Mississippi | Mississippi Agricultural & Forestry Experiment Station | Southern Region
Agriculture, at $7.51 billion, is Mississippi's top industry, employing approximately 29 percent of the state's workforce in some capacity. Mississippi has more than 42,000 farms and more than 10.9 million acres of farmland, mixed between small and large operations. Most of the row-crop agriculture in the state is located in the Delta region, an alluvial plain along the Mississippi River in the northwest portion of the state; however, all areas of the state have some form of agriculture. The intensive nature of these production systems and the proximity of the Delta region to the Mississippi River make non-point-source pollution from agricultural runoff a significant environmental management challenge for this region.
The goal of Mississippi State University's Research and Education to Advance Conservation and Habitat (REACH) program is to create a network of cooperative farms in Mississippi, with variable agricultural systems, degrees of conservation initiatives, and ecosystem monitoring to illustrate the success of conservation practice implementation. REACH and its collaborators collect data to quantify the contribution of conservation practices. This includes data on water quality, specifically nutrient and sediment in runoff, which is used to quantify BMP efficiencies. Additionally, data are collected on the quality and quantity of water available for re-use in on-farm storage reservoirs, a practice that addresses both of Mississippi's key concerns with regard to water resources. Since the program is producer driven, the goals focus on reaching producers.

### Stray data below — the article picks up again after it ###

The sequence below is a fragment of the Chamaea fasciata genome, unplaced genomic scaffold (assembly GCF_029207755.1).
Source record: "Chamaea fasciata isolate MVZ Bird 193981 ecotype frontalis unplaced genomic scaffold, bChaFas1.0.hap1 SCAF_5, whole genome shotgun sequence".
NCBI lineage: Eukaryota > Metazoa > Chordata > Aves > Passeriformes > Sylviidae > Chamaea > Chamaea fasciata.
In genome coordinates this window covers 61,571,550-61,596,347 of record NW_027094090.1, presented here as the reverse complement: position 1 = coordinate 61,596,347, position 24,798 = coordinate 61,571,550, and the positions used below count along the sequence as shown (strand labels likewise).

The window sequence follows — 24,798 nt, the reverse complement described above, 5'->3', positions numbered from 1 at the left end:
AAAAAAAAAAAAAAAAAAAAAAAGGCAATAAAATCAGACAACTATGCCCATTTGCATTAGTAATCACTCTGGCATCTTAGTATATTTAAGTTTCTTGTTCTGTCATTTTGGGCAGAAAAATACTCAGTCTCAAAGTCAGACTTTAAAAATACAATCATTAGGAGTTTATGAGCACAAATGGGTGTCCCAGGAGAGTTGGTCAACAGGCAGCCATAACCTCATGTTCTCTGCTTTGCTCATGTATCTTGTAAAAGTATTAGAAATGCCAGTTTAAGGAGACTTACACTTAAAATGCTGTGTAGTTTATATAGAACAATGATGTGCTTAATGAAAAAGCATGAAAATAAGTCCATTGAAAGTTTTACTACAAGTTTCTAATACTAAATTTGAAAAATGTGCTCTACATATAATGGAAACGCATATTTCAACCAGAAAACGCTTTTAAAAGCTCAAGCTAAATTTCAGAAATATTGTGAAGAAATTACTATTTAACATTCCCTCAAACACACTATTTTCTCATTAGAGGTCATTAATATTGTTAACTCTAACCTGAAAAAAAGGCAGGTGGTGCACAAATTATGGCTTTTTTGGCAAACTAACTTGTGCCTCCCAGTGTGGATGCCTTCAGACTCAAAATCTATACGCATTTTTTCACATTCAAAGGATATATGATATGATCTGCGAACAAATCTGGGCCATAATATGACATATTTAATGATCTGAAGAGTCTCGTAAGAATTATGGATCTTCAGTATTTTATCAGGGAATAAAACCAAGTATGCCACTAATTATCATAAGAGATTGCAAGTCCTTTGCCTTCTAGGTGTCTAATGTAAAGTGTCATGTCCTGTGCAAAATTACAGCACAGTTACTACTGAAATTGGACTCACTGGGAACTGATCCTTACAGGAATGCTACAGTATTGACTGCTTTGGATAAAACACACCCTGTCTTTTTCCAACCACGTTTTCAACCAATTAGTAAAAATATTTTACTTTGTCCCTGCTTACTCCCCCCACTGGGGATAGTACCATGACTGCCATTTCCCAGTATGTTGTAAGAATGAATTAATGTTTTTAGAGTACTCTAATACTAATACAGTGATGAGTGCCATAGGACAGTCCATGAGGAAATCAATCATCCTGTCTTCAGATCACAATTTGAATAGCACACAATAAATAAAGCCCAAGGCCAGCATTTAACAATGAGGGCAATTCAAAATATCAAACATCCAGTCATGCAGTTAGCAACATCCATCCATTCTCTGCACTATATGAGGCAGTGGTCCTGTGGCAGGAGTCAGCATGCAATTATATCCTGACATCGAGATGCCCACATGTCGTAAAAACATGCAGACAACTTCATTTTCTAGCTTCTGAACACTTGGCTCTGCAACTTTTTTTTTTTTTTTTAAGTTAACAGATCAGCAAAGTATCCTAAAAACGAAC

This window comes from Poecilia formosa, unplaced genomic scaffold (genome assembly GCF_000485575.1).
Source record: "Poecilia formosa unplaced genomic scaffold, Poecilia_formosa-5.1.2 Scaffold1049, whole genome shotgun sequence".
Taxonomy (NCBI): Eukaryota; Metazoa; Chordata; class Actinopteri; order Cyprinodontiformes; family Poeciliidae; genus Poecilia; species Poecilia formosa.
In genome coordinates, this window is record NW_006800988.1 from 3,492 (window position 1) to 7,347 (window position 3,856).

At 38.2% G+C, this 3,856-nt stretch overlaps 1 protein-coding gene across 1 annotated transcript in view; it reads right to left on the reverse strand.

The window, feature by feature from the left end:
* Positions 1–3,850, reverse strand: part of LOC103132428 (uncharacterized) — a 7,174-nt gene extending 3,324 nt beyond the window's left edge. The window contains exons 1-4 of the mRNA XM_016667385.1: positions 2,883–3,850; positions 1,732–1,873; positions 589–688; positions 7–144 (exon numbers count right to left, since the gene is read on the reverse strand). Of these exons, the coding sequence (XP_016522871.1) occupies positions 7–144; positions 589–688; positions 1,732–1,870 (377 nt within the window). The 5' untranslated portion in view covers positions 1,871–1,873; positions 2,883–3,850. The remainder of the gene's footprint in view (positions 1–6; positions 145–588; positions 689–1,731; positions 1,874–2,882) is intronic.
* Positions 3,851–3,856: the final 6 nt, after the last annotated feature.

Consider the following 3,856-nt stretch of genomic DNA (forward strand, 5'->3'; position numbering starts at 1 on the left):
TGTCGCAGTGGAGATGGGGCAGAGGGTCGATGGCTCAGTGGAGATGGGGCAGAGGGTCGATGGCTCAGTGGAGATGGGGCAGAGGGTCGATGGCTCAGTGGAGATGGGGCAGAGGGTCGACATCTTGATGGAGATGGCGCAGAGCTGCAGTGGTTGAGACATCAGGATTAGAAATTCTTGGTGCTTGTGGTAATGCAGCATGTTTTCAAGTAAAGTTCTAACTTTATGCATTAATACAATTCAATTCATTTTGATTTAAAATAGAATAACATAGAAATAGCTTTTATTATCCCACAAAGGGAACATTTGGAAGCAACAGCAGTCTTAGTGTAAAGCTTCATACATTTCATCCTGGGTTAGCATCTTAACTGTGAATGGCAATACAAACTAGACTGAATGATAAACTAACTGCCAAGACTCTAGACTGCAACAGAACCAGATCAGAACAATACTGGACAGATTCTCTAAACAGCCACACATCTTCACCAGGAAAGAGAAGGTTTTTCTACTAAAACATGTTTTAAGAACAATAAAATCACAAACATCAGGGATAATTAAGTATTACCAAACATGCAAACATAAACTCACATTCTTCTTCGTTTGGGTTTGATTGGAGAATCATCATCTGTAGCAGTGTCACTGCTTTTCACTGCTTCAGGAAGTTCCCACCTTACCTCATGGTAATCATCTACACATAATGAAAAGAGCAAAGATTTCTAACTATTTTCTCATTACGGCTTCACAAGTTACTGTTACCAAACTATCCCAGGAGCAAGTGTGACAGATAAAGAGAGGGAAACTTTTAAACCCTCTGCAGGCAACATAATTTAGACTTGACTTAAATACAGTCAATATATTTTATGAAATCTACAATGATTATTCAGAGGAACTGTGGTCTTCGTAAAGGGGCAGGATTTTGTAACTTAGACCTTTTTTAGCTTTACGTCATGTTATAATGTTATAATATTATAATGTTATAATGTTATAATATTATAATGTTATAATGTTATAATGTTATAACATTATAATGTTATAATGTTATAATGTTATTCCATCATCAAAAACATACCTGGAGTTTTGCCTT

As water from agricultural fields drains, high concentrations of fertilizer nutrients, such as nitrogen and phosphorus, can be carried downstream. These nutrients promote algal production and microbial decomposition in downstream coastal ecosystems like the Gulf of Mexico, which in turn decreases vital oxygen levels. REACH has enrolled 51 farms, representing over 126,000 acres. These farms provide producers, conservationists, educators, and policy makers with key information to better implement and advocate management practices oriented toward various local and regional objectives (e.g., targeted nutrient reductions, agricultural production system improvements, habitat restoration).
Protecting water quality and quantity is significant. Monitoring water runoff and determining new ways for agricultural producers to conserve water resources saves the alluvial aquifer from depletion and the Gulf of Mexico from areas of hypoxia.